a member of an ancient Jewish sect, distinguished by strict observance of the traditional and written law, and commonly held to have pretensions to superior sanctity.
• a self-righteous person; a hypocrite.
The Pharisees are mentioned only by Josephus and in the New Testament. Unlike the Sadducees, who tried to apply Mosaic law strictly, the Pharisees allowed some freedom of interpretation. Although in the Gospels they are represented as the chief opponents of Jesus, they seem to have been less hostile than the Sadducees to the nascent Church, with which they shared belief in the Resurrection.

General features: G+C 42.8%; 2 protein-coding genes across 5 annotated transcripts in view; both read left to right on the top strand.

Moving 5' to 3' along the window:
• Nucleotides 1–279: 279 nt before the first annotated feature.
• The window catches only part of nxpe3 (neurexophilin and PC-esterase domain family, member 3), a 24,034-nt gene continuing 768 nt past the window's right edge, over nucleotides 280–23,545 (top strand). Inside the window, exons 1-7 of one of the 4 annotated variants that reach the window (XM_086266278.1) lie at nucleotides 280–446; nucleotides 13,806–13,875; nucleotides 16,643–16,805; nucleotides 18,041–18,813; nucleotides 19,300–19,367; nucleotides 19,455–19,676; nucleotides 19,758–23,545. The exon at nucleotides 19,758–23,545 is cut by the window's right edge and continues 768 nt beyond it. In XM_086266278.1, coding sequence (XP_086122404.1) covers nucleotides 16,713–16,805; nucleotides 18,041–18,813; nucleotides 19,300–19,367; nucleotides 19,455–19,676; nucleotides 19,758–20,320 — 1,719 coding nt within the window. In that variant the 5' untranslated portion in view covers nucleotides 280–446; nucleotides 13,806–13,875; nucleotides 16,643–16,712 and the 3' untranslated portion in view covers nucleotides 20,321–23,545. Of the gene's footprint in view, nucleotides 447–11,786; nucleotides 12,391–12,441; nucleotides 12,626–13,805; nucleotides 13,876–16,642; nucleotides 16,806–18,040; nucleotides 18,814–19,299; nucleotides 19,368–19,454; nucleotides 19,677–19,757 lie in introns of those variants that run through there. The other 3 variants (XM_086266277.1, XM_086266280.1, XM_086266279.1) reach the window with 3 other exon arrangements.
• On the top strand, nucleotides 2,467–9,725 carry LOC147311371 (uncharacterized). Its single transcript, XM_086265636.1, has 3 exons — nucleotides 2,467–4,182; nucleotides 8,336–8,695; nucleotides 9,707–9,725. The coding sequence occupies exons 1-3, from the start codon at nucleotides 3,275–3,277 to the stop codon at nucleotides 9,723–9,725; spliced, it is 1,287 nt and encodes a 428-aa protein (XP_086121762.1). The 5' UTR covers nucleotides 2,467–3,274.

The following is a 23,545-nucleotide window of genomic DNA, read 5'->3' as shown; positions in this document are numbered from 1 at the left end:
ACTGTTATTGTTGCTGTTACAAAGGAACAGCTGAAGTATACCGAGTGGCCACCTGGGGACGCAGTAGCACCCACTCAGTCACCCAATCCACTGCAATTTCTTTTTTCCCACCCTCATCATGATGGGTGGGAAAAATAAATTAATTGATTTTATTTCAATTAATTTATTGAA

Pharisaic |ˌfarəˈsāik| adjective
Pharisaical |ˌfarəˈsāikəl| adjective
Pharisaism |-sāˌizəm| noun
ORIGIN Old English fariseus, via ecclesiastical Latin from Greek Pharisaios, from Aramaic prīšayyā ‘separated ones’ (related to Hebrew pārūš ‘separated’ ).